Motor mouth: T. rex could bite with the force of three cars

Tyrannosaurus rex aka T. rex was one of the most frightening animals to have ever existed on the planet.

"It was this bone-crunching acumen that helped T. rex to more fully exploit the carcasses of large horned dinosaurs and duck-billed hadrosaurids whose bones, rich in mineral salts and marrow, were unavailable to smaller, less equipped carnivorous dinosaurs", explained Gignac, as reported by Forbes.

"Having high bite force does not necessarily mean an animal can puncture hide or pulverise bone, tooth pressure is the biomechanically more relevant parameter", said Gregory Erickson from Florida State University.

To figure out how the dinosaur managed to snap bones into fragments, Gignac and Erickson constructed a computer model of a T. rex jaw. The ability to pulverize bones is called extreme osteophagy.

Mammalian crunchers such as wolves or hyenas slice their way through bones with specialized molars like hacksaws. They have specialized teeth for this goal.

What's more, he says, teenage T. rexs put on an impressive five pounds of mass daily, so the animals certainly benefited from the ability to munch on the bones of prey. The scientists discovered its teeth could generate 431,000 pounds of pressure per square inch. For bone crushing, however, the dinosaur's conical teeth generated enough pressure to cause bones to explode. Besides its enormous size and force, the Tyrannosaurus rex was helped by a specific set of tooth characteristics. And while we now know its arms were disproportionately small, given its large body, the formidable power of its teeth is indisputable. Measuring about seven inches in length, their teeth were replaced every two years after being worn.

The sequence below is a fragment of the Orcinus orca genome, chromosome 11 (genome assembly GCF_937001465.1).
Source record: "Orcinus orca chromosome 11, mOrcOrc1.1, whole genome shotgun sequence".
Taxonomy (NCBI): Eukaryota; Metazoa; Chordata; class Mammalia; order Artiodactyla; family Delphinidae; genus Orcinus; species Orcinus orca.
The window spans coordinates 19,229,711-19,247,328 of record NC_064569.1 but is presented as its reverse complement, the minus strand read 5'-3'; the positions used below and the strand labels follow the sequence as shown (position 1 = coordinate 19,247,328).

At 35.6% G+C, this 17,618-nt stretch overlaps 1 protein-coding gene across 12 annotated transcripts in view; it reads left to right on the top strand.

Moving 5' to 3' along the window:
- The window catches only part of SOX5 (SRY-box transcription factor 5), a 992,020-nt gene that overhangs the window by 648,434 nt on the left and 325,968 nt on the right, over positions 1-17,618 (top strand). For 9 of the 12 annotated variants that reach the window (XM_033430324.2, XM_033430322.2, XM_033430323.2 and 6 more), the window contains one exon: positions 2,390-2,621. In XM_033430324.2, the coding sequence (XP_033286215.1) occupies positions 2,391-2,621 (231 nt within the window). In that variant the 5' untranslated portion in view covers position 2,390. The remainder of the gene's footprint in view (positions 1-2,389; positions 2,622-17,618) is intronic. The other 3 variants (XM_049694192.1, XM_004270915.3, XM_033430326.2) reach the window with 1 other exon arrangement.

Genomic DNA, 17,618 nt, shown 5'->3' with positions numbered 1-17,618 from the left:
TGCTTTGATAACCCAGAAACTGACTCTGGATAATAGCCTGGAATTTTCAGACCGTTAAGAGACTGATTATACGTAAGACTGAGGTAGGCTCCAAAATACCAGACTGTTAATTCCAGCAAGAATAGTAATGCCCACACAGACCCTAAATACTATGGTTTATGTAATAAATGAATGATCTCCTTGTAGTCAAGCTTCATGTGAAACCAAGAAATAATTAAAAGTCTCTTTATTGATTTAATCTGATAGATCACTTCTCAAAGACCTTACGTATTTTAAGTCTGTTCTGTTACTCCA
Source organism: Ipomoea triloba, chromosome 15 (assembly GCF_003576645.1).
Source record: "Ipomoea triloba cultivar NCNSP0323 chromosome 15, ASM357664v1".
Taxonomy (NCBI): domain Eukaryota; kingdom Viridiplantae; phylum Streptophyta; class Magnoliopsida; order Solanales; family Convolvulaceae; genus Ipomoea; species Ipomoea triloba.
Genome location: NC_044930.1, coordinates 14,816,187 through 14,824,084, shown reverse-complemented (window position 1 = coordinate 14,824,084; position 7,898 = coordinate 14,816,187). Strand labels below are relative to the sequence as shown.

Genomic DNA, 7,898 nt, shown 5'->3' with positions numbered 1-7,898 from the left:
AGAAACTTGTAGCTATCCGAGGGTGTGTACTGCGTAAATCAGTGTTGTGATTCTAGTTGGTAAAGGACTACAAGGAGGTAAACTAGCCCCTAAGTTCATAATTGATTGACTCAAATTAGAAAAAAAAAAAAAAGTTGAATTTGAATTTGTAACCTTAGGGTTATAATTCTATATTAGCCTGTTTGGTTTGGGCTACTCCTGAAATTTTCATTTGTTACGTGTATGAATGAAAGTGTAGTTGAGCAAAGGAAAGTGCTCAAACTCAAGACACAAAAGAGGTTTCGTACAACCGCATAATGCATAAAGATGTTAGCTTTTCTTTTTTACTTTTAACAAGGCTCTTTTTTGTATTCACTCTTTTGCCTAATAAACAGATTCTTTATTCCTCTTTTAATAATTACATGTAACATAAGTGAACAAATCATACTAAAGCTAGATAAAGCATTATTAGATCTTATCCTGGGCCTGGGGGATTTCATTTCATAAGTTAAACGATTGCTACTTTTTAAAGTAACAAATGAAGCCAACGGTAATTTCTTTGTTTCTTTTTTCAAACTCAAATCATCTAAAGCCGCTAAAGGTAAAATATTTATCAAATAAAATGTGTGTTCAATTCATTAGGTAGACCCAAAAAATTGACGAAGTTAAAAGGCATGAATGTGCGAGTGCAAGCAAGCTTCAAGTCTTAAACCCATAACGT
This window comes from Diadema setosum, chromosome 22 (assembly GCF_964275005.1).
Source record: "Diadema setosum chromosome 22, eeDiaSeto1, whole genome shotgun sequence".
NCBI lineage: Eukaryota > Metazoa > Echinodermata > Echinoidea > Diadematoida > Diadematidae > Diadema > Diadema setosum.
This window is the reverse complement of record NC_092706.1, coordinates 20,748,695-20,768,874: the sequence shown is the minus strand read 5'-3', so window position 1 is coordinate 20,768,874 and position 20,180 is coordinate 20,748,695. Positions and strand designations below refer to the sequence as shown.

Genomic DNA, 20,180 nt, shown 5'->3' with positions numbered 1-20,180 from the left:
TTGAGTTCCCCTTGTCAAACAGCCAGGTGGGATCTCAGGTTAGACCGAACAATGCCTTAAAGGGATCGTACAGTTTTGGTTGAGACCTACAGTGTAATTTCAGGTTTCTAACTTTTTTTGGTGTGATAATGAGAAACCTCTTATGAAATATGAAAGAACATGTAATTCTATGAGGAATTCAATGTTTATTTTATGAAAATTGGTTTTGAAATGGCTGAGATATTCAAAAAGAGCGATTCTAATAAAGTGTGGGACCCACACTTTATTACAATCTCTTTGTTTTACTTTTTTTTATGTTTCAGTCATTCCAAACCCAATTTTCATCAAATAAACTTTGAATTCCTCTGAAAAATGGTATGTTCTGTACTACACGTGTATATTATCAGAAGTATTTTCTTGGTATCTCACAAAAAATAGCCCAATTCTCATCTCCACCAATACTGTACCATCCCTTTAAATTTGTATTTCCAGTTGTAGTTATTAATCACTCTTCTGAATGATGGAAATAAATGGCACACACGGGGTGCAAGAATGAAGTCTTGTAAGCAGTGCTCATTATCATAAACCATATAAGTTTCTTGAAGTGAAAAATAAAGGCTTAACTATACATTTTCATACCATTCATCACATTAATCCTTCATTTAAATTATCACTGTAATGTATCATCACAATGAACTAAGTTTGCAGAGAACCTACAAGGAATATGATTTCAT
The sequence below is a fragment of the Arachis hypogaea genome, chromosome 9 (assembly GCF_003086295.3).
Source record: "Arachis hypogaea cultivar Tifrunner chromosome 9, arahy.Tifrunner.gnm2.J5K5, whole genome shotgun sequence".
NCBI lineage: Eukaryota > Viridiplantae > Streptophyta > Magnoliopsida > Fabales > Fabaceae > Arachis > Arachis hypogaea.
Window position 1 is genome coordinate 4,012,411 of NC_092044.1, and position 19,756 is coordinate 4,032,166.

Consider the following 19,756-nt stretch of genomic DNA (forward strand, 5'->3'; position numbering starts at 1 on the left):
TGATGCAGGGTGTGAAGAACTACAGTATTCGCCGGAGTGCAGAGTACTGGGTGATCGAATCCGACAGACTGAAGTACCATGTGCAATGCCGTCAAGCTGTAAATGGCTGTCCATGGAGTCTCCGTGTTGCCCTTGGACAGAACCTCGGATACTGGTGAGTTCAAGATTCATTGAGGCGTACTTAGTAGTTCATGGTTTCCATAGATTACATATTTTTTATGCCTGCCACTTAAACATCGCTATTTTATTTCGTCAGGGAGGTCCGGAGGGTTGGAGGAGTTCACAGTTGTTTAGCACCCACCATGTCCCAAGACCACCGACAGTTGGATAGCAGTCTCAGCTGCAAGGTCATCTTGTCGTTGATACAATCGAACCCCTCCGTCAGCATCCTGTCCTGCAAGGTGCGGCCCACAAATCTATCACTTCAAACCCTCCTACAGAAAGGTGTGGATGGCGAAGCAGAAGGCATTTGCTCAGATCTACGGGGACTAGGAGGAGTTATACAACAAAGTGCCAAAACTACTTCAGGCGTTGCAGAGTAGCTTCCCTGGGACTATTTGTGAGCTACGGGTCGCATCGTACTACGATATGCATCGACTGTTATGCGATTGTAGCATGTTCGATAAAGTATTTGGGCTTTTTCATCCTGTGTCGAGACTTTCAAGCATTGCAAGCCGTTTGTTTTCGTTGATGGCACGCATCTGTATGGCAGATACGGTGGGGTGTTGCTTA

"I'm surprised at the high tooth pressures they found for T. rex, because we usually consider the teeth to be blunt rather than super sharp", Snively continued. They also looked at birds, which are "modern-day dinosaurs". Erickson thinks his numbers, while conservative, are more accurate, because they're based on scaling forces up from the muscles of crocodiles, a close living relative. The T. rex model was based on the CT scan of a well-preserved skull.

To begin, the researchers developed and tested a 3D anatomical model that predicted the bite forces of the American alligator (Alligator mississippiensis). While the Tyrannosaurus rex applies about 8000 pounds of pressure, the biggest living crocodiles have a bite force of only about 3700 pounds. T-Rex could crush 8,000 pounds with its bite. With that kind of force, a T. rex bite wouldn't just have snapped bones, it could also have created the "catastrophic explosion" of some bone structures. In reality, some studies suggested that the T. rex might have been more of a scavenger, feasting mostly on dead prey as it was easier to obtain. He says, over the years, there have been lots of attempts to estimate the bite force of T. rex, and different numbers have been thrown out there. The crown of the best biters will go to the largest extinct crocodiles that were 35-40 feet long.

PAUL GIGNAC: What we came up with were bite forces of around 8,000 pounds.


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